Olympics 2012: Can German athletes learn something from all that US flag-waving?

Even though Americans may get a little carried away at the Olympics, Germans could express a bit more public patriotism. Think Robert Harting, who just won gold in the discus.

The day after Gabby Douglas won the gold medal in the individual all-around gymnastics competition Fox News debated the question whether the 2012 Olympics US athletes were patriotic enough. David Webb, syndicated radio show host and spokesperson for the National Tea Party Federation complained about the lack of publicly expressed patriotism.

I don't think America has anything to worry about. Every day at the Olympics, athletes, viewers, and journalists show plenty of patriotism. Maybe Mr. Webb missed the endless athletes marveling about their country in post-win interviews, Ryan Lochte wearing a stars-and-stripes grill during his medal ceremony, or Serena Williams dancing on the court at Wimbledon.

Complex emotions

Not being an American, waving the flag at basically everything still bewilders me. And it stands in sharp contrast to my home country of Germany, where for historical reasons waving the flag still can engender deeply complex emotions.

The 2006 World Cup, hosted by Germany, changed attitudes in the country about the merits of waving the flag, something that had been considered shameful since the end of World War II. Amid the fervor of the World Cup, people started hanging flags outside their apartment windows or displaying them in their cars to show support for the German team. Lots of discussion followed about whether this was appropriate.

By the time the European Football Championship rolled around, hosted this year in Poland and Ukraine, it was no longer a big deal waving flags for the German team. Nonetheless, German athletes are still hesitant to refer to national pride and “bringing home gold to Germany.”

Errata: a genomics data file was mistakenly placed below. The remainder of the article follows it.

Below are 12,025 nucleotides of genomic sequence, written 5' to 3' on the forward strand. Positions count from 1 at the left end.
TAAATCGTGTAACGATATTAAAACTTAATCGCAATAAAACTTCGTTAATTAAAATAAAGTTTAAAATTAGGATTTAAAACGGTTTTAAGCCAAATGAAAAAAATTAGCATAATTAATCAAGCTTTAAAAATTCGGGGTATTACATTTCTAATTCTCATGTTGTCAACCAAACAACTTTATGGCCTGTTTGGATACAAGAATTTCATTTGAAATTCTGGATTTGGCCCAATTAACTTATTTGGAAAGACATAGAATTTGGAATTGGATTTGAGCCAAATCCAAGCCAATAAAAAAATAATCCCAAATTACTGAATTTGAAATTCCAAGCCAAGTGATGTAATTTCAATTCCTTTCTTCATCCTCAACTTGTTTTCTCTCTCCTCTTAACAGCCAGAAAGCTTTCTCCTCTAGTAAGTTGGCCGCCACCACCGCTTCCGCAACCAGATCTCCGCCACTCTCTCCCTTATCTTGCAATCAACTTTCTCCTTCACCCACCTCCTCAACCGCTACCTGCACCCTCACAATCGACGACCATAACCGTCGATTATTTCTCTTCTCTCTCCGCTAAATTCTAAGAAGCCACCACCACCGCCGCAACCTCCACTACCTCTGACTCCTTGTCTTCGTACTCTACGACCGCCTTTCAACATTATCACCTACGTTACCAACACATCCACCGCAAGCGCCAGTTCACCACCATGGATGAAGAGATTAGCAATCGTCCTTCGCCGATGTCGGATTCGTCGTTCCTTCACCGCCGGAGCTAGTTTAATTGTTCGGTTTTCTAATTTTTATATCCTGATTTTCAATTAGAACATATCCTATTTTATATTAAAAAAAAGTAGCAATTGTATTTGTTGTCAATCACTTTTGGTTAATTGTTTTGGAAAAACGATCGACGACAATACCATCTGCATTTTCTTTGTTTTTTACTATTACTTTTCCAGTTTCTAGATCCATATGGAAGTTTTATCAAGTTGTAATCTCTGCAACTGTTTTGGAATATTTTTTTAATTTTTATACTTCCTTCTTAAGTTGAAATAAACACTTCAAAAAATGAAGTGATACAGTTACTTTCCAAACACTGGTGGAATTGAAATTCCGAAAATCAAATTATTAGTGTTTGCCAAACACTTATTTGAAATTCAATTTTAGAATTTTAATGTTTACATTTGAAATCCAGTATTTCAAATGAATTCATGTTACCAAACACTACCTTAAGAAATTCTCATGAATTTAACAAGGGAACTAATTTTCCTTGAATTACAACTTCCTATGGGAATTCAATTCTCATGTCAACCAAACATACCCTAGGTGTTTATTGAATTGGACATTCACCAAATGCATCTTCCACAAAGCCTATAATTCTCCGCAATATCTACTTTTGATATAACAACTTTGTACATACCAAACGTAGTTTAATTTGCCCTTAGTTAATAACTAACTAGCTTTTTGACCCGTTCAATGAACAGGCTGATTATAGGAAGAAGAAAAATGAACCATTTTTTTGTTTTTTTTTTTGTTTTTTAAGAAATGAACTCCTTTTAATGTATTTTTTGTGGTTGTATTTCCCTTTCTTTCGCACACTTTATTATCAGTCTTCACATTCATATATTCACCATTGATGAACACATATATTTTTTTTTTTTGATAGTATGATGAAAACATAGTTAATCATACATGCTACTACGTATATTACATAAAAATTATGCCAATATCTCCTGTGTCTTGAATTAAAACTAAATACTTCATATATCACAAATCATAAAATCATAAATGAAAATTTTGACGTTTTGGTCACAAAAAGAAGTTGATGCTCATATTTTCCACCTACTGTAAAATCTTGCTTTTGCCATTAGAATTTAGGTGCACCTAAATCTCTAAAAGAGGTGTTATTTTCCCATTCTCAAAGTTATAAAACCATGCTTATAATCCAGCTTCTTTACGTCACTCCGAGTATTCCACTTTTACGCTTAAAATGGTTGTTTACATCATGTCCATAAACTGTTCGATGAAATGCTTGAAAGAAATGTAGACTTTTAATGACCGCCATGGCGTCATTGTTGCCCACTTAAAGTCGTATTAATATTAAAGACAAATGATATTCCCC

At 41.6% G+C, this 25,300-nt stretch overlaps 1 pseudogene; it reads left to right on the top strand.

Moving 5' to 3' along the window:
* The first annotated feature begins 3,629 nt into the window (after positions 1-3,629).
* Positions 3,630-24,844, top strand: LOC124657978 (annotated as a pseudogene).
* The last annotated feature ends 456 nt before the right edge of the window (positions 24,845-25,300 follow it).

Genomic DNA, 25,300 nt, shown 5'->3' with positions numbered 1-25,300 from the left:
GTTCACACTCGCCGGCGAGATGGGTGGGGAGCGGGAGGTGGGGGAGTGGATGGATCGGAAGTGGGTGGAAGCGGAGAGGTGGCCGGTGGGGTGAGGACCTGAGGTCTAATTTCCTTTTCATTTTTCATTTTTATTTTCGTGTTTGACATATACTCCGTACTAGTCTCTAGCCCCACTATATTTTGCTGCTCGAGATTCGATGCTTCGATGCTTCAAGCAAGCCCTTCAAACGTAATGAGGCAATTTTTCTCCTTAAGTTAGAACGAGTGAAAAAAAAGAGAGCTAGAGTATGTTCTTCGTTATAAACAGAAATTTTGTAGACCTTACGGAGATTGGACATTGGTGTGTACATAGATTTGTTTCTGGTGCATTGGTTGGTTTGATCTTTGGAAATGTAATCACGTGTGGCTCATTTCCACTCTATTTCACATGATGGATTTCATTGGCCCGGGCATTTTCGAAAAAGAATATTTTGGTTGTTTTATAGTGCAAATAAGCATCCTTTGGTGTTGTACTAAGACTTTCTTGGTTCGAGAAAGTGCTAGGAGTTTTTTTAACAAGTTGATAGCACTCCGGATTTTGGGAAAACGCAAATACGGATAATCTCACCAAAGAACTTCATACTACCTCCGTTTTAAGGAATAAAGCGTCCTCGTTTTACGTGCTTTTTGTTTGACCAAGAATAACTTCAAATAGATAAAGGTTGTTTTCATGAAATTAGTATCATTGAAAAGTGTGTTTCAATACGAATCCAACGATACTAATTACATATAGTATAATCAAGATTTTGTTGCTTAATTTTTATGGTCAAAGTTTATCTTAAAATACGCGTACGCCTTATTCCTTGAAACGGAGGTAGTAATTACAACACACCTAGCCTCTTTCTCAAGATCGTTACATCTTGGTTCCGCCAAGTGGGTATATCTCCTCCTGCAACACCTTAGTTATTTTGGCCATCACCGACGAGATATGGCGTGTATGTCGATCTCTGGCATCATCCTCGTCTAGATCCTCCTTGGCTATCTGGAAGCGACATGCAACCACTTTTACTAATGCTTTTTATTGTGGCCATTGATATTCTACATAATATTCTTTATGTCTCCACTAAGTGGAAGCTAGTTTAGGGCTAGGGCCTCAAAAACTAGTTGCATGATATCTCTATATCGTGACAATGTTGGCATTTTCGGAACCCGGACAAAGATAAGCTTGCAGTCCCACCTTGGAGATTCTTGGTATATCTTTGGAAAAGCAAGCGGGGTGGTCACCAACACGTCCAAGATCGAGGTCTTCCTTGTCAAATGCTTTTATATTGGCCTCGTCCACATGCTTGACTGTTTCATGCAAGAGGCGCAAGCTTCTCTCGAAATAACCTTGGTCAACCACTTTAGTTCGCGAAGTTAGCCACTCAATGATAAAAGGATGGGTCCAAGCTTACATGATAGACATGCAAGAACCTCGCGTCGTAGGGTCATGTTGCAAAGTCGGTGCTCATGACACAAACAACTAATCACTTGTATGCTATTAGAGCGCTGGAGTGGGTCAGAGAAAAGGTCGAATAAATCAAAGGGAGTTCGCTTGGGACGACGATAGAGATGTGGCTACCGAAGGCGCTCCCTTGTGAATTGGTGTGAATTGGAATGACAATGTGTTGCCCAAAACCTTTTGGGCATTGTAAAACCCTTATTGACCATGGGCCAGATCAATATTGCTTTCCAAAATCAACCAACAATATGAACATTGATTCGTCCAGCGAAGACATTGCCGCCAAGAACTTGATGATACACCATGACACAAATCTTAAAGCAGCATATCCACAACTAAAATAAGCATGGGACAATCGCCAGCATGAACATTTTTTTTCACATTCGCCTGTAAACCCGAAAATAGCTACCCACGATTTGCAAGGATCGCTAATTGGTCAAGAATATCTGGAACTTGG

More patriotism

Which is why Thomas Bach, president of the German Olympic Sports Confederation, called for more German patriotism in an interview ahead of London 2012, stating that athletes should not be ashamed of their successes. Polls back him up, showing that German society might be ready for a little more publicly displayed national pride. In a poll conducted in November 2011 by a monthly Protestant magazine, almost half of respondents, young adults between 14 and 29, said they identify as German, not European or as a global citizen.

A halfway approach may be called for. I wouldn't advocate that a German wear a black, red, and gold grill during the medal ceremony. But athletes shouldn't be ashamed of being a proud part of their nation’s Olympic team and saying so publicly. If that is expressed by female athletes wearing "patriotic" nail designs, in the end, they're just having some fashion fun rather than making a heavy political statement. Or just watch discus champion Robert Harting, who tore off his shirt in celebration of "bringing home the gold" for Germany today.

You've read  of  free articles. Subscribe to continue.

Dear Reader,

About a year ago, I happened upon this statement about the Monitor in the Harvard Business Review – under the charming heading of “do things that don’t interest you”:

“Many things that end up” being meaningful, writes social scientist Joseph Grenny, “have come from conference workshops, articles, or online videos that began as a chore and ended with an insight. My work in Kenya, for example, was heavily influenced by a Christian Science Monitor article I had forced myself to read 10 years earlier. Sometimes, we call things ‘boring’ simply because they lie outside the box we are currently in.”

If you were to come up with a punchline to a joke about the Monitor, that would probably be it. We’re seen as being global, fair, insightful, and perhaps a bit too earnest. We’re the bran muffin of journalism.

But you know what? We change lives. And I’m going to argue that we change lives precisely because we force open that too-small box that most human beings think they live in.

The Monitor is a peculiar little publication that’s hard for the world to figure out. We’re run by a church, but we’re not only for church members and we’re not about converting people. We’re known as being fair even as the world becomes as polarized as at any time since the newspaper’s founding in 1908.

We have a mission beyond circulation, we want to bridge divides. We’re about kicking down the door of thought everywhere and saying, “You are bigger and more capable than you realize. And we can prove it.”

If you’re looking for bran muffin journalism, you can subscribe to the Monitor for $15. You’ll get the Monitor Weekly magazine, the Monitor Daily email, and unlimited access to CSMonitor.com.

QR Code to Olympics 2012: Can German athletes learn something from all that US flag-waving?
Read this article in
QR Code to Subscription page
Start your subscription today